(1) HISTORY OF ARBORICULTURE
Arboriculture comprises all that relates to the culture of trees, and is one of the great divisions of agriculture; it is a branch of rural economy of much more recent date than either the culture of grain and herbage plants, or the breeding and rearing of cattle.
The culture of those plants which supply the food of man or nourish the domestic animals must have exclusively occupied his attention for many ages; whilst the timber employed in houses, ships, and machines, or fur fuel, was found in the native woods.
Hence, though the culture of fruit-trees and occasionally of ornamental trees and shrubs, was practiced by Egyptians, Greeks, and Romans, the cultivation of timber-trees on a large scale only took place in modern times.
In the days of Charlemagne, the greater part of France and Germany was covered with immense forests; and one of the benefits conferred on France by that prince was the rooting up of portions of these forests throughout the country, and substituting orchards or vineyards. Artificial plantations appear to have been formed in Germany sooner than in any other country, apparently as early as the 15th century.
In Britain planting was begun, though sparingly, a century later. After the extensive transfers of property on the seize of the church lands by Henry VIII., much timber was sold by the new owners, and the quantity thus thrown into the markets so lowered its price, as Hollingshed informs us, that the builders of cottages, who had formerly employed willow and other cheap and common woods, now built them of the best oak.
The demand for timber constantly increased, and the need of an extended surface of arable land arising at the same time, the natural forests became greatly circumscribed, till at last timber began to be imported, and the proprietors of land to think, first of protecting their native woods, afterwards of enclosing waste ground, and allowing it to become covered with self-sown seedlings, and ultimately of sowing acorns and mast in such enclosures, or of filling them with young plants collected in the woods, - a practice which exists in Sussex and other parts of England even now.
Planting, however, was not general in England till the beginning of the 17th century, when the introduction of trees was facilitated by the interchange of plants by means of Botanic Gardens, which, in that century, were first established in different countries.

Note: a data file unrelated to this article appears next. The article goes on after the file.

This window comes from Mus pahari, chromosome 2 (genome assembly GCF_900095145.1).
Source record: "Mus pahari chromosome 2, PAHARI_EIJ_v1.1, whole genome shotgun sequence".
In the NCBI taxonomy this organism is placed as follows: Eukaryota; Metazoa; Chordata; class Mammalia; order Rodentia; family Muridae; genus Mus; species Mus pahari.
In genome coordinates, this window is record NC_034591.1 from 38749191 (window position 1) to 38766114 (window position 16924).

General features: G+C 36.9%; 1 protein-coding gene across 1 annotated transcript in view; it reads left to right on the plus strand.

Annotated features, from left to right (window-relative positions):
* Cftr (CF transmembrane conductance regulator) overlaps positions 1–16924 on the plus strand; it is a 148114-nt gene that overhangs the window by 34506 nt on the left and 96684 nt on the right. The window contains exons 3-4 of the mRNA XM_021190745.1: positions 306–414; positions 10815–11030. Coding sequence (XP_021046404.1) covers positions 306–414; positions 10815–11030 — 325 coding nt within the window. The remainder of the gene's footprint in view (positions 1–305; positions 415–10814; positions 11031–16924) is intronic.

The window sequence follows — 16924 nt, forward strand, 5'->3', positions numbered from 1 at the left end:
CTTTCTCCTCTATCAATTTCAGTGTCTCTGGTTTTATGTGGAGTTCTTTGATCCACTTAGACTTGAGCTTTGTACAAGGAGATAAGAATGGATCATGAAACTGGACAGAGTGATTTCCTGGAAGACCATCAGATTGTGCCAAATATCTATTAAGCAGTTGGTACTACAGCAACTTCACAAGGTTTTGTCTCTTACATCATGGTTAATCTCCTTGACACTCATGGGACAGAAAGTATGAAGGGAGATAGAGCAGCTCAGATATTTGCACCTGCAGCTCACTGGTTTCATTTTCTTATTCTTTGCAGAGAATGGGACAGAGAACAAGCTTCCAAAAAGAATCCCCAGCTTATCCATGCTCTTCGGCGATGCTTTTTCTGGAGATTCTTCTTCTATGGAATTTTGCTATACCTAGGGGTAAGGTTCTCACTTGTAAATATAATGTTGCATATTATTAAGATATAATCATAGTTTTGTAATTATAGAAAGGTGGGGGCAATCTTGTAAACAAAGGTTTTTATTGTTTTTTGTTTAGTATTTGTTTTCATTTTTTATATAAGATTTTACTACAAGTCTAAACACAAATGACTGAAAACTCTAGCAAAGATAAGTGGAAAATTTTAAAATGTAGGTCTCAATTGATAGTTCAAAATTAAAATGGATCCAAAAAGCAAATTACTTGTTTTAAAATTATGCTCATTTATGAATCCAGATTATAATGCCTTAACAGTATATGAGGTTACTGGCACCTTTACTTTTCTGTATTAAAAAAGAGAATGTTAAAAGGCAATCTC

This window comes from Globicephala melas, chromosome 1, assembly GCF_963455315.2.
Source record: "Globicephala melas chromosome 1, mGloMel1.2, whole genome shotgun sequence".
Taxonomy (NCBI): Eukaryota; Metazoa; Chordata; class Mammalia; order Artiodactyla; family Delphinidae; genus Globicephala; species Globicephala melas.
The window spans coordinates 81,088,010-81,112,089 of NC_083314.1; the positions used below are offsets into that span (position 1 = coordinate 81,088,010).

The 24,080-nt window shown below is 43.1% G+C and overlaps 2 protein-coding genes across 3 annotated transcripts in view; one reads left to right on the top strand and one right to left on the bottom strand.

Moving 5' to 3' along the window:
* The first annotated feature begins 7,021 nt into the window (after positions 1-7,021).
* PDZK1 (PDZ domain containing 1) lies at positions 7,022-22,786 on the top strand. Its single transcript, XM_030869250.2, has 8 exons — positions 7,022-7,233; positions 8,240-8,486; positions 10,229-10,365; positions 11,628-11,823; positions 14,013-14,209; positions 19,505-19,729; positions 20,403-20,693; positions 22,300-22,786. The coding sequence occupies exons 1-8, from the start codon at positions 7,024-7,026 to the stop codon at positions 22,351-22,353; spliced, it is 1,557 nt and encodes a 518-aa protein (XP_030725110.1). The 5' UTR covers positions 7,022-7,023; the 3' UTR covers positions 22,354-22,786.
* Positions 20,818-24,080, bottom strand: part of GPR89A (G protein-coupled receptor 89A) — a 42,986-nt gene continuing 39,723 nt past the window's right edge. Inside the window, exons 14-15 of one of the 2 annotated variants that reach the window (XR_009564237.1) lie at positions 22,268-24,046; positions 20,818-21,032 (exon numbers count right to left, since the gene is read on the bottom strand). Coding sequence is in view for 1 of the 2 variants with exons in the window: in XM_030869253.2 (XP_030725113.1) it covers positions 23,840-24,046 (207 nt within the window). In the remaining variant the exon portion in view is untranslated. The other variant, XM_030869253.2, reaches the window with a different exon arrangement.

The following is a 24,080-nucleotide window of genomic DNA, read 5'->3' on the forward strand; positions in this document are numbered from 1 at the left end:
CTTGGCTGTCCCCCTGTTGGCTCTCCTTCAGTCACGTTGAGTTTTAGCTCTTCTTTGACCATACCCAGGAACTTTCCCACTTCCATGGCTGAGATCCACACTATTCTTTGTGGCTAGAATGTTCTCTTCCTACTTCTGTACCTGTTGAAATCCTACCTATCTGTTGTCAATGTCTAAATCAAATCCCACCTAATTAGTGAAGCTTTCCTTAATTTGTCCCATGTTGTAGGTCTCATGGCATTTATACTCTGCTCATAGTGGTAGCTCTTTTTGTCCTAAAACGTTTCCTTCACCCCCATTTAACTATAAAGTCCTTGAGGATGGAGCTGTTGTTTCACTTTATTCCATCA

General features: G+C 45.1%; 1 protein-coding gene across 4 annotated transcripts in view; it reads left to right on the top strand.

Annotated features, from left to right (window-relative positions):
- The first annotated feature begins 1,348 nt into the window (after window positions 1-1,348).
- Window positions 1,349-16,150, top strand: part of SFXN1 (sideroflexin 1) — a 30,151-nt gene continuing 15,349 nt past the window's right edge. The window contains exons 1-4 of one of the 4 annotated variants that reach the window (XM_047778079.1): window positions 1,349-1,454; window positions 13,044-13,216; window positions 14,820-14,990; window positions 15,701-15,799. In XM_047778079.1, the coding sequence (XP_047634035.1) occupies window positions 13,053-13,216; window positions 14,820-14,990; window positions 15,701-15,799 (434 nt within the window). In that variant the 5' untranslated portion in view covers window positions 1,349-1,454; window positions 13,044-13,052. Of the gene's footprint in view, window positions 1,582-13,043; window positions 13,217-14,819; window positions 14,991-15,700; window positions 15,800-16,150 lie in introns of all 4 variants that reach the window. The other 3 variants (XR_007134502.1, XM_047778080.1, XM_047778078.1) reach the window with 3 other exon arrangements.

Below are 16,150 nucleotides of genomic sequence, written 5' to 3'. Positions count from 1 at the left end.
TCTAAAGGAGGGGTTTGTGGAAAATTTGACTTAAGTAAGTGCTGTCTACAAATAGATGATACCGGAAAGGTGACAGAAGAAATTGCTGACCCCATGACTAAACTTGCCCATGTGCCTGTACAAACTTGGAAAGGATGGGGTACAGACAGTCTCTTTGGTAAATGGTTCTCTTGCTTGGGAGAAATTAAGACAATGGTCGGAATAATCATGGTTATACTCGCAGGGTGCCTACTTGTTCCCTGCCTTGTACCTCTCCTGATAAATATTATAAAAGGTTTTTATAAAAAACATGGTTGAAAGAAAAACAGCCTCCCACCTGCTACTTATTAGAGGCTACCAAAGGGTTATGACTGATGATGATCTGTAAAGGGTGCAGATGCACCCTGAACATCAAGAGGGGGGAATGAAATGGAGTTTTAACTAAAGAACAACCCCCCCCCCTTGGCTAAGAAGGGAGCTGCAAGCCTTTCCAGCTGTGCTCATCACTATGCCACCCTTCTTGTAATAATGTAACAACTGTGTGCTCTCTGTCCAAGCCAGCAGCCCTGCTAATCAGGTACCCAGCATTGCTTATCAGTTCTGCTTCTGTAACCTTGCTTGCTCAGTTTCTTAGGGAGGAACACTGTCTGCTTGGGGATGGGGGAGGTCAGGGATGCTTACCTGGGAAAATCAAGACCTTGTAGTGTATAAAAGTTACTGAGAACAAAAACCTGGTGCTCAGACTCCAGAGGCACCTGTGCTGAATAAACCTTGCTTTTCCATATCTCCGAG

Evelyn's Sylva, the first edition of which appeared in 1664, rendered an extremely important service to Arboriculture; and there is no doubt that the ornamental plantations, in which England surpasses all other countries, are in some measure the result of his enthusiasm. In consequence of a scarcity of timber for naval purposes, and the increased expense during the war of obtaining supplies from other countries, planting received a great stimulus in Britain in the early part of this century.
Since the peace of 1815 the rage for planting with a view to profit has subsided; but there is a growing taste for the introduction of trees and shrubs from foreign countries, and for their cultivation for ornament and use. The profusion of trees and shrubs planted around suburban villas and country mansions, as well as in town squares and public parks, shows how much arboriculture is an object of pleasure to the people.
The progress of the Arboricultural Society of Scotland, founded in 1854 and now containing 600 members, is a further indication of the national taste.
Again, it may be remarked, that while isolated trees and old hedgerows are disappearing before steam cultivation, the advantages of shelter from well arranged plantations are more fully appreciated; and more attention is paid to principles of forest conservancy both at home and abroad.
In all thickly peopled countries the forests have long ceased to supply the necessities of the inhabitants by natural reproduction; and it has become needful to form plantation either by Government or by private enterprise, for the growth of timber, and in some cases for climatic amelioration.
In British dependencies the Government of India have acted with greatest vigour, having formed a State Forest Department, one object of which is the culture of the most valuable timber trees, as the teak in Malabar, Central Provinces, and Burmah, the Deodar in the Himalayan valleys, and Babool (Acacia arabica), &c., which covers large tracts both in South and North India, for the supply of railway fuel. The successful growth of Australian acacias and gum trees on the Nilgiri hills, mahogany in Bengal, and the spread of the cinchona cultivation on various mountain ranges, testify to the energy and skill with which the culture of exotic trees is carried on in British India.
Before giving a sketch of the present practice of arboriculture, it is necessary to premise that this article is confined to well-known and hardy British trees, to a few valuable foreign species, and to plantations made with a view to timber produce.
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